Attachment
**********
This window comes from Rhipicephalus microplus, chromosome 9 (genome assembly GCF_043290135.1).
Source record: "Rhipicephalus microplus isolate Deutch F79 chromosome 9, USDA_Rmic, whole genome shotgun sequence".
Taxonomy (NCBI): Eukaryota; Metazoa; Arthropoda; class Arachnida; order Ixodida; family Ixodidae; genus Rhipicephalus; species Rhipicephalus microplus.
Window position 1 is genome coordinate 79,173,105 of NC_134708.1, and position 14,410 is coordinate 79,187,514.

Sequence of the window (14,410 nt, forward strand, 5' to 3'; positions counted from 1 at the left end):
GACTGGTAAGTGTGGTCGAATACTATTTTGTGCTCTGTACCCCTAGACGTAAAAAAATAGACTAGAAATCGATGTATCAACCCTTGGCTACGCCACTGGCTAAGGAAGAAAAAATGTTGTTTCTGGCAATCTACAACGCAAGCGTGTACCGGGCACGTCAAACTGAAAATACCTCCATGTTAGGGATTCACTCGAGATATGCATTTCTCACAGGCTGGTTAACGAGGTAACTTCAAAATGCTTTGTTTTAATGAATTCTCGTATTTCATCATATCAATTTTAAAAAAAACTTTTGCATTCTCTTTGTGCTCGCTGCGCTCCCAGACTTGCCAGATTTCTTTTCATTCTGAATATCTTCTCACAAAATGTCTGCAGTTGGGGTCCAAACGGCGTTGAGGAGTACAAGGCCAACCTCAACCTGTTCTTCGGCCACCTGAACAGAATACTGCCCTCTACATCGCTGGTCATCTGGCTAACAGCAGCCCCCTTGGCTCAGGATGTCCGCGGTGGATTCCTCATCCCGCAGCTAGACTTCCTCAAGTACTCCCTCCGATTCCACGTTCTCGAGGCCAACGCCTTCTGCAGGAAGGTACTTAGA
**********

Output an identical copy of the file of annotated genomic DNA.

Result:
This window comes from Rhipicephalus microplus, chromosome 9 (genome assembly GCF_043290135.1).
Source record: "Rhipicephalus microplus isolate Deutch F79 chromosome 9, USDA_Rmic, whole genome shotgun sequence".
Taxonomy (NCBI): Eukaryota; Metazoa; Arthropoda; class Arachnida; order Ixodida; family Ixodidae; genus Rhipicephalus; species Rhipicephalus microplus.
Window position 1 is genome coordinate 79,173,105 of NC_134708.1, and position 14,410 is coordinate 79,187,514.

Sequence of the window (14,410 nt, forward strand, 5' to 3'; positions counted from 1 at the left end):
GACTGGTAAGTGTGGTCGAATACTATTTTGTGCTCTGTACCCCTAGACGTAAAAAAATAGACTAGAAATCGATGTATCAACCCTTGGCTACGCCACTGGCTAAGGAAGAAAAAATGTTGTTTCTGGCAATCTACAACGCAAGCGTGTACCGGGCACGTCAAACTGAAAATACCTCCATGTTAGGGATTCACTCGAGATATGCATTTCTCACAGGCTGGTTAACGAGGTAACTTCAAAATGCTTTGTTTTAATGAATTCTCGTATTTCATCATATCAATTTTAAAAAAAACTTTTGCATTCTCTTTGTGCTCGCTGCGCTCCCAGACTTGCCAGATTTCTTTTCATTCTGAATATCTTCTCACAAAATGTCTGCAGTTGGGGTCCAAACGGCGTTGAGGAGTACAAGGCCAACCTCAACCTGTTCTTCGGCCACCTGAACAGAATACTGCCCTCTACATCGCTGGTCATCTGGCTAACAGCAGCCCCCTTGGCTCAGGATGTCCGCGGTGGATTCCTCATCCCGCAGCTAGACTTCCTCAAGTACTCCCTCCGATTCCACGTTCTCGAGGCCAACGCCTTCTGCAGGAAGGTACTTAGA